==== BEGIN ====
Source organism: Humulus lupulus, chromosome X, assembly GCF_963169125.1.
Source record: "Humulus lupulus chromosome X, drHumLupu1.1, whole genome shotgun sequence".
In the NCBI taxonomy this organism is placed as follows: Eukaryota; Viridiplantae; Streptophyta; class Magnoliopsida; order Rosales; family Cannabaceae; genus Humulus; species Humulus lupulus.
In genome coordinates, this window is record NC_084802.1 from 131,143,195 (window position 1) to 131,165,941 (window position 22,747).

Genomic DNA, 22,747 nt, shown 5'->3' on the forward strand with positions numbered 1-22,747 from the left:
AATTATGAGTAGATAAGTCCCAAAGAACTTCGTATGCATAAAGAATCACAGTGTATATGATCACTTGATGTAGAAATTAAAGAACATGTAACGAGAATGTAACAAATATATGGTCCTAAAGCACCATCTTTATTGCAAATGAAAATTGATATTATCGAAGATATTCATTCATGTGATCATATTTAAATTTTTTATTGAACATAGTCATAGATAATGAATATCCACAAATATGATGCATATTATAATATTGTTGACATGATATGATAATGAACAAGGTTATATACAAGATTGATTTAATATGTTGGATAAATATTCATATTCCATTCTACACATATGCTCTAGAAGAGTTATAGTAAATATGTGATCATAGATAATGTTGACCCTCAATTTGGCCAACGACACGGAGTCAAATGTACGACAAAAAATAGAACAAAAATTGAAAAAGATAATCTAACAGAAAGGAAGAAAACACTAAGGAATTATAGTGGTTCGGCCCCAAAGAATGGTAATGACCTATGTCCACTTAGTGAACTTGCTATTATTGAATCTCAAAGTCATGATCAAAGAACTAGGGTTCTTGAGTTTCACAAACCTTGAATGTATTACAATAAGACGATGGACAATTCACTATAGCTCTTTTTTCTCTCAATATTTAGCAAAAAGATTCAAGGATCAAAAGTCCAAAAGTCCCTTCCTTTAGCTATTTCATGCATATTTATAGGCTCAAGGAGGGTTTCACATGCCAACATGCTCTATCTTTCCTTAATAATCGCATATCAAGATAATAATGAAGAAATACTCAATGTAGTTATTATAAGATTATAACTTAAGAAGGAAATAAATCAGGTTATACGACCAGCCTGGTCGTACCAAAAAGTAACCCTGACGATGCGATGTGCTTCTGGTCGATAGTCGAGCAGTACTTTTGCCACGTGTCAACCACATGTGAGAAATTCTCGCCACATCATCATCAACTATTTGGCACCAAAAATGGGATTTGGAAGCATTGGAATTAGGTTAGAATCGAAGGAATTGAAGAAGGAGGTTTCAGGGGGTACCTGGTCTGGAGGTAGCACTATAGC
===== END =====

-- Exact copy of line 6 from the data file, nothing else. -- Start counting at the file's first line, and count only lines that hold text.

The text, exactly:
AATTATGAGTAGATAAGTCCCAAAGAACTTCGTATGCATAAAGAATCACAGTGTATATGATCACTTGATGTAGAAATTAAAGAACATGTAACGAGAATGTAACAAATATATGGTCCTAAAGCACCATCTTTATTGCAAATGAAAATTGATATTATCGAAGATATTCATTCATGTGATCATATTTAAATTTTTTATTGAACATAGTCATAGATAATGAATATCCACAAATATGATGCATATTATAATATTGTTGACATGATATGATAATGAACAAGGTTATATACAAGATTGATTTAATATGTTGGATAAATATTCATATTCCATTCTACACATATGCTCTAGAAGAGTTATAGTAAATATGTGATCATAGATAATGTTGACCCTCAATTTGGCCAACGACACGGAGTCAAATGTACGACAAAAAATAGAACAAAAATTGAAAAAGATAATCTAACAGAAAGGAAGAAAACACTAAGGAATTATAGTGGTTCGGCCCCAAAGAATGGTAATGACCTATGTCCACTTAGTGAACTTGCTATTATTGAATCTCAAAGTCATGATCAAAGAACTAGGGTTCTTGAGTTTCACAAACCTTGAATGTATTACAATAAGACGATGGACAATTCACTATAGCTCTTTTTTCTCTCAATATTTAGCAAAAAGATTCAAGGATCAAAAGTCCAAAAGTCCCTTCCTTTAGCTATTTCATGCATATTTATAGGCTCAAGGAGGGTTTCACATGCCAACATGCTCTATCTTTCCTTAATAATCGCATATCAAGATAATAATGAAGAAATACTCAATGTAGTTATTATAAGATTATAACTTAAGAAGGAAATAAATCAGGTTATACGACCAGCCTGGTCGTACCAAAAAGTAACCCTGACGATGCGATGTGCTTCTGGTCGATAGTCGAGCAGTACTTTTGCCACGTGTCAACCACATGTGAGAAATTCTCGCCACATCATCATCAACTATTTGGCACCAAAAATGGGATTTGGAAGCATTGGAATTAGGTTAGAATCGAAGGAATTGAAGAAGGAGGTTTCAGGGGGTACCTGGTCTGGAGGTAGCACTATAGC